It is extremely important that children attend school every day to enable them to make progress and achieve. Just one day’s absence can mean that children find it difficult to keep up with their learning for the rest of the week, or longer. Our attendance target is 97% and we work extremely hard to ensure that we meet that target.
If a child is attending for less than 90% of the time, this is classed as persistent absence. This would mean that a child is missing on average, almost one day a week of his/her education. This will have a significant impact on their ability to achieve and often leads to anxiety about catching up. We also find that children who are frequently absent from school have difficulties with friendships and forming relationships with their peers.
We work closely with families where children are persistently absent to try and support them to improve the child’s attendance. Our attendance officer is on hand for any assistance. If absences are prolonged and without medical authorisation, parents or carers may face court proceedings.
It is the LAW. Parents can get penalty notices if this law is broken.
It shows they are reliable.
They do not miss any lessons.
They increase their learning.
They will do better in exams.
They will be more likely to get a job.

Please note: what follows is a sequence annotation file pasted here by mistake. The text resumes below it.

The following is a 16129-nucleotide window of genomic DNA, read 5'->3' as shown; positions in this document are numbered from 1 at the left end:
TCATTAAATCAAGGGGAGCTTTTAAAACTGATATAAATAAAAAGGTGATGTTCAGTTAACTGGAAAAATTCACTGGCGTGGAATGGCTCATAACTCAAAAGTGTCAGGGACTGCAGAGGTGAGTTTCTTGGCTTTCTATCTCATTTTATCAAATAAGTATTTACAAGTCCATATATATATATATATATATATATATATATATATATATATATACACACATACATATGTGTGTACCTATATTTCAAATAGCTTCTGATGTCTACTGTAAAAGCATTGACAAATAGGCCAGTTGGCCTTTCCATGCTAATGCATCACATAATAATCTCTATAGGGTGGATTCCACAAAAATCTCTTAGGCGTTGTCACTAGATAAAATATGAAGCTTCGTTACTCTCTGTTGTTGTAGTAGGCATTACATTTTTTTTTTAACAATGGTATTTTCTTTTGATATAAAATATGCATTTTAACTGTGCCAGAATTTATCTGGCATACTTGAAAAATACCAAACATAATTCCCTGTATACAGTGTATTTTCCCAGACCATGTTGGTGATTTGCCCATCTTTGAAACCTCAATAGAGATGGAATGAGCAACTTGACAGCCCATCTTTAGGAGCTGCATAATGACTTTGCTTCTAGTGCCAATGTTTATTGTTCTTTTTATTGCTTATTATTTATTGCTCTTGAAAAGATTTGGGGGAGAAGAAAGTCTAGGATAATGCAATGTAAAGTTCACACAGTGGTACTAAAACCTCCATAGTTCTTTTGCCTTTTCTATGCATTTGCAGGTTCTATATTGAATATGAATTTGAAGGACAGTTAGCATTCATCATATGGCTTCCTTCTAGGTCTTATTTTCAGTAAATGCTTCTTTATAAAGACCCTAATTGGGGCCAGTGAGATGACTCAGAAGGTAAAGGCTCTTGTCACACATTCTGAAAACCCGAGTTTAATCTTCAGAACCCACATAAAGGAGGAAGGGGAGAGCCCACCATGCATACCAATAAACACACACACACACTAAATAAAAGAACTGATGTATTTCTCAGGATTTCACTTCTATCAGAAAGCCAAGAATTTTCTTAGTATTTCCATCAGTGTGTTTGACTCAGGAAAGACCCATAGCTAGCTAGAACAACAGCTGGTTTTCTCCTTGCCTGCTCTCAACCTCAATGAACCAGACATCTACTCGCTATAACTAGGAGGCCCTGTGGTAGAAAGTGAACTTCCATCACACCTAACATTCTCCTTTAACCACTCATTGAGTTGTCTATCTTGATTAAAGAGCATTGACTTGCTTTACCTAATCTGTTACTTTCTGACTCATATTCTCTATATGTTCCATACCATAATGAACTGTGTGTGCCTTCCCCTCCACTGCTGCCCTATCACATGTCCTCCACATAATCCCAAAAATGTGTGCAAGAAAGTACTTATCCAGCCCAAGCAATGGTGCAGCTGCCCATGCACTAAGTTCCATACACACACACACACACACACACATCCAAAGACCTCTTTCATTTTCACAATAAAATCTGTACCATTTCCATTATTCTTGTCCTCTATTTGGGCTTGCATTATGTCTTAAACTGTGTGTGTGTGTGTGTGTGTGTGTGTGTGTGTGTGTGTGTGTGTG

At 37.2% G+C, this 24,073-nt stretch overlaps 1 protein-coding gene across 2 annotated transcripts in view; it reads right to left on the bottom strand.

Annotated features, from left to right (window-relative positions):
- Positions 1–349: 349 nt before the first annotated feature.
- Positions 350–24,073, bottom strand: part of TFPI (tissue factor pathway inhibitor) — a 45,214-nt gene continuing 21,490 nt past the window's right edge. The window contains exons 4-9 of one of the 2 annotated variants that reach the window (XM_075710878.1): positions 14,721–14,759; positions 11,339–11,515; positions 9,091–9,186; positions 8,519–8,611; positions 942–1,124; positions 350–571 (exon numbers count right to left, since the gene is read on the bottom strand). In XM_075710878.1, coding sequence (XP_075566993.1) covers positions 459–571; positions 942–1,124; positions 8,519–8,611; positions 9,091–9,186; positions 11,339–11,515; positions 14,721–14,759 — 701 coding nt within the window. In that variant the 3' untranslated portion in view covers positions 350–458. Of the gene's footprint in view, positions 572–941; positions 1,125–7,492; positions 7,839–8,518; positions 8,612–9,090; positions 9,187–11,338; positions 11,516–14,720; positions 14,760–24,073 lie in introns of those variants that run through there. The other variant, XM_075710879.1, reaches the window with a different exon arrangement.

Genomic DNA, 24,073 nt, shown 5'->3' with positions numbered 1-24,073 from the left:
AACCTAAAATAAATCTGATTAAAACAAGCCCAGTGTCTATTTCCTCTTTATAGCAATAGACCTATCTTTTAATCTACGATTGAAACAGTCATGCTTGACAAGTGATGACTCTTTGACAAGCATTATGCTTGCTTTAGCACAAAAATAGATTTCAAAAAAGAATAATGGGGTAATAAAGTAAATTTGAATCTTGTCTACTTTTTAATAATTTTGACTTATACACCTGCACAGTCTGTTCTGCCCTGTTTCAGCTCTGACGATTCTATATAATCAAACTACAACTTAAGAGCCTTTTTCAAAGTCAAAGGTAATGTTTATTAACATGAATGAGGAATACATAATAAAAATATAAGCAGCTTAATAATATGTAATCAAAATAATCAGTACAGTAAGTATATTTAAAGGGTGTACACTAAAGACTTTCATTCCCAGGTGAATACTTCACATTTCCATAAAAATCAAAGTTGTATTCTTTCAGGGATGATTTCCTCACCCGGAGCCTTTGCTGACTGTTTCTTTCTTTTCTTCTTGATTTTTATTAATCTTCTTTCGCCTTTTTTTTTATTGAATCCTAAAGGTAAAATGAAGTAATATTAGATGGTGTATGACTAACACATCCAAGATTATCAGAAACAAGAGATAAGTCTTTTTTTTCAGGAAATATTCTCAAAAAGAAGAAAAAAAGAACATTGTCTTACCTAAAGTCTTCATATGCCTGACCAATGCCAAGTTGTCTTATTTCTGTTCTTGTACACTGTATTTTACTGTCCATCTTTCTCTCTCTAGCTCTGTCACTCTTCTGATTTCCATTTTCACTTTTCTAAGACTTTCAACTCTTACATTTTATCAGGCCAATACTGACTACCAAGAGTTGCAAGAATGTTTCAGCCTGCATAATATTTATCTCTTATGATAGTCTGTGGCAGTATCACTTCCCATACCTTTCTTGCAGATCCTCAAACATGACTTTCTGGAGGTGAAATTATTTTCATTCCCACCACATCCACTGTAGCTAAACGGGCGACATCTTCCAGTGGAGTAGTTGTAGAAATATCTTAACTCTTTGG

They will be safe and understand the importance of commitment (just like going to work and getting a job)
We really like your children being here!
Coughs and sneezes are no excuse not to come to school.
Being ill may prevent your child from going to school, but if they can get out of bed and play, or watch television they should be at school!
Feeling tired is not an illness, they need to go to bed earlier!
James has 90% attendance. Sounds good doesn’t it?
But is it?
90% attendance = ½ day missed every week
90% attendance = 4 whole weeks of lessons missed every year
James will fall behind in his learning.
Not being at school can seriously damage a child’s learning!
They miss lessons and important information.
They WILL fall behind with their learning and their results will suffer.
They will not be able to do their best in tests and exams.
The Educational Welfare Officer may be informed
You could be fined a penalty notice, or worse, legal action could be taken.
Holidays during term time are against the law!
Taking children on holiday or out of school during term time is against the law. We understand that holidays during term time may cost less money, but they are still against the law.
Term time holidays are an increasingly serious issue – and the government is advising schools to take serious action where they need to in order to make sure they do not happen.
The school is not allowed to authorise absence during term time, unless there are exceptional reasons (this does NOT include sickness of a family member).
Taking unauthorised holidays could result in a penalty notice from the Local Authority.